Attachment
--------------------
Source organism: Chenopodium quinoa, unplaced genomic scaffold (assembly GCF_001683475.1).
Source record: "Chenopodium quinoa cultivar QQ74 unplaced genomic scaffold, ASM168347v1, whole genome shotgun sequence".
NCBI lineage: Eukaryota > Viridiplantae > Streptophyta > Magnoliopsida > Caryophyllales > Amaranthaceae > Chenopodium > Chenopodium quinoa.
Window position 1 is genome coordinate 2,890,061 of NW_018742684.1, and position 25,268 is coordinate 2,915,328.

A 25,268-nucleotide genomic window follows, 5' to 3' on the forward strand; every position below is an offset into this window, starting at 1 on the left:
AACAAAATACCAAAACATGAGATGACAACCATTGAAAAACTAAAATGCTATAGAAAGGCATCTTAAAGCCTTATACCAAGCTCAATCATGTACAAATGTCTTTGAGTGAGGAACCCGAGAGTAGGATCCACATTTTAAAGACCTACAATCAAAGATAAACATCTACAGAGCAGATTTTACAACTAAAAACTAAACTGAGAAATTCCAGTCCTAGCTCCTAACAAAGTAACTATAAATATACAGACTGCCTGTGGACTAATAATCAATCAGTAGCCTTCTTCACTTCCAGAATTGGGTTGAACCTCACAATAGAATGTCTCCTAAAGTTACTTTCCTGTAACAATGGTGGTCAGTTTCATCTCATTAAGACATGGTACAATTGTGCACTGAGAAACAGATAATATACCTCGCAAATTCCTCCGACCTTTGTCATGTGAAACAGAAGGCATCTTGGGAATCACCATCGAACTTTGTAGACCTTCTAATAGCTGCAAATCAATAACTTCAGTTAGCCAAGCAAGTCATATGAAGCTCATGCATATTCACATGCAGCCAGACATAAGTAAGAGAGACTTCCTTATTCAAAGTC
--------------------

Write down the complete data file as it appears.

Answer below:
Source organism: Chenopodium quinoa, unplaced genomic scaffold (assembly GCF_001683475.1).
Source record: "Chenopodium quinoa cultivar QQ74 unplaced genomic scaffold, ASM168347v1, whole genome shotgun sequence".
NCBI lineage: Eukaryota > Viridiplantae > Streptophyta > Magnoliopsida > Caryophyllales > Amaranthaceae > Chenopodium > Chenopodium quinoa.
Window position 1 is genome coordinate 2,890,061 of NW_018742684.1, and position 25,268 is coordinate 2,915,328.

A 25,268-nucleotide genomic window follows, 5' to 3' on the forward strand; every position below is an offset into this window, starting at 1 on the left:
AACAAAATACCAAAACATGAGATGACAACCATTGAAAAACTAAAATGCTATAGAAAGGCATCTTAAAGCCTTATACCAAGCTCAATCATGTACAAATGTCTTTGAGTGAGGAACCCGAGAGTAGGATCCACATTTTAAAGACCTACAATCAAAGATAAACATCTACAGAGCAGATTTTACAACTAAAAACTAAACTGAGAAATTCCAGTCCTAGCTCCTAACAAAGTAACTATAAATATACAGACTGCCTGTGGACTAATAATCAATCAGTAGCCTTCTTCACTTCCAGAATTGGGTTGAACCTCACAATAGAATGTCTCCTAAAGTTACTTTCCTGTAACAATGGTGGTCAGTTTCATCTCATTAAGACATGGTACAATTGTGCACTGAGAAACAGATAATATACCTCGCAAATTCCTCCGACCTTTGTCATGTGAAACAGAAGGCATCTTGGGAATCACCATCGAACTTTGTAGACCTTCTAATAGCTGCAAATCAATAACTTCAGTTAGCCAAGCAAGTCATATGAAGCTCATGCATATTCACATGCAGCCAGACATAAGTAAGAGAGACTTCCTTATTCAAAGTC